DUBLIN CITY Council is to spend €95 million to regenerate three major inner city flat complexes which were to have been rebuilt by developer Bernard McNamara under the Public Private Partnership (PPP) scheme.
City councillors were last night told the PPP process was "no longer viable" for the regeneration of the dilapidated social housing complexes because of the economic downturn and the council would have to use its own resources to house the residents.
The council has already lost €5 million following the collapse earlier this year of the agreement with Mr McNamara to build developments of social affordable and private housing on five council owned sites.
The five developments were at Dominick Street and Seán McDermott Street in the north inner city, O'Devaney Gardens, and Infirmary Road near the Phoenix Park and St Michael's Estate in the south inner city.
The council will now press ahead with building social and affordable units at three of the sites: St Michael's Estate at a cost of €36 million, O'Devaney Gardens at €32 million and Dominick Street at €27 million.
The smaller plots of land at Infirmary Road and Seán McDermott Street are not existing social housing complexes with residents needing re-housing and their development will be considered at a later date, assistant city manager Ciarán McNamara said.
The council is to spend €8.5 million next year to start the regeneration of the three estates. Work will begin on 137 social and affordable houses for St Michael's Estate, where planning permission has already been obtained, in 2010.
The council will then design 80 social apartments for Dominick Street and an initial 70 social and affordable homes for O'Devaney Gardens, where a total of 200 homes will eventually be built. It will then apply to An Bord Pleanála for permission for both developments. However, building work will not begin until 2011.
The new plans have emerged from a special housing taskforce established following the collapse of the agreement with Mr McNamara.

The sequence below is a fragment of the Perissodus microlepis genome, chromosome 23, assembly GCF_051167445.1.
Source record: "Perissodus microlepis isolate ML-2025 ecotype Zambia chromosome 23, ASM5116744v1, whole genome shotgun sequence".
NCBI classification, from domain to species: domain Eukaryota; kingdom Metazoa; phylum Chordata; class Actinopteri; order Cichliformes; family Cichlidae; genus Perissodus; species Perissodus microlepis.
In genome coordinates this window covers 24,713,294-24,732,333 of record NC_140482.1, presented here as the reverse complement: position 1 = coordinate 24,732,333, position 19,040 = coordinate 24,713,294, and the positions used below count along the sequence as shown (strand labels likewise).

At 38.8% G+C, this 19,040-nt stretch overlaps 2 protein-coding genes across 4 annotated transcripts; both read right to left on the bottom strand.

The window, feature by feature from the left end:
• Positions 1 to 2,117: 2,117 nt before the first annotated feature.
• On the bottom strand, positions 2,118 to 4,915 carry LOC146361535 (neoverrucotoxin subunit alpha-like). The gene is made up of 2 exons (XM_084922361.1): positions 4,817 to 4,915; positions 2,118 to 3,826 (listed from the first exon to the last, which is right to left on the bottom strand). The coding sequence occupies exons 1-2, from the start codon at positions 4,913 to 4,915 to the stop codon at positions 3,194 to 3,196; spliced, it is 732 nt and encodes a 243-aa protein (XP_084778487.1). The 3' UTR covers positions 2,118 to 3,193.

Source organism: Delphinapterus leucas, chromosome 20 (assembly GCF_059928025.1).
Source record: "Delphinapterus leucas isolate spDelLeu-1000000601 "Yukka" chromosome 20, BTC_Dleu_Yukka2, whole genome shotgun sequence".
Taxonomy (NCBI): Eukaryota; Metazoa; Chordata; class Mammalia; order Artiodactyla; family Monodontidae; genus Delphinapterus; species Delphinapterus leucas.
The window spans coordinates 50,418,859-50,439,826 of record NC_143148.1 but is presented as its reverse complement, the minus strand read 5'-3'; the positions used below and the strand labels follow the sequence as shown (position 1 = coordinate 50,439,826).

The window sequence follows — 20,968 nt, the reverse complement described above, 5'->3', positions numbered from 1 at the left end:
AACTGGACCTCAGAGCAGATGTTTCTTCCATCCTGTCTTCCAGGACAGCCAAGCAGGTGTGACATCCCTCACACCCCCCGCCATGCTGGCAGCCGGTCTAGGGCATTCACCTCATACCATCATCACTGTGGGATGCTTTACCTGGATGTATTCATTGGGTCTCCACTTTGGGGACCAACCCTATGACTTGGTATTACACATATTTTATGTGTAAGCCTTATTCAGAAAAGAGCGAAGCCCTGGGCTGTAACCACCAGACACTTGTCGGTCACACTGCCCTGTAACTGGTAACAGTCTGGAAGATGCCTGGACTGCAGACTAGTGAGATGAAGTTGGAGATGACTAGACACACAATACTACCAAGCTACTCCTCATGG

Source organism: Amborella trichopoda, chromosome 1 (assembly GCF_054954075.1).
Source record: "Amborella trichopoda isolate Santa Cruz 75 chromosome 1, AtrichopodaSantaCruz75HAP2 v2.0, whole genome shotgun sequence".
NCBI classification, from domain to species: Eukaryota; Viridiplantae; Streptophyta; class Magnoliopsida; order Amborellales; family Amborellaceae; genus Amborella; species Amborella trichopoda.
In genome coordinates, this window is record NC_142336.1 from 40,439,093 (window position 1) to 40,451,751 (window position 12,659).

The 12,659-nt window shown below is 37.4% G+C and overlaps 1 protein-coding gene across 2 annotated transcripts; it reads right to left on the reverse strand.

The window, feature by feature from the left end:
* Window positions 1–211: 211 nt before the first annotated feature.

The council had in recent months been in negotiation with Boston firm Corcoran Jennison, the bidder that originally lost out to Mr McNamara.
However, Ciarán McNamara said last night legal advice was that Corcoran Jennison's plans could not proceed under the original procurement process for the PPPs. Re-housing the existing residents was a matter of urgency, but he said private investment, for both commercial uses and private housing would be part of each site at a later date.
"While Dublin City Council continues to be open to considering other alternative solutions to deliver the regeneration of all three projects, we are not willing to wait around. Our tenants are our priority and we have to begin to address their needs," he said.
Dublin soccer club, St Patrick's Athletic, is also understood to be interested in becoming involved in developing St Michael's Estate. Mr McNamara said the club would have to approach the council with a proposal which would be put before city councillors if they were interested in the development.
Lord Mayor of Dublin Eibhlin Byrne said the new proposals were an important step forward.
Sinn Féin councillor Christy Burke said the council had worked "pretty fast" to come up with a new plan. "I hope these proposals can inject some hope into these three areas," he said.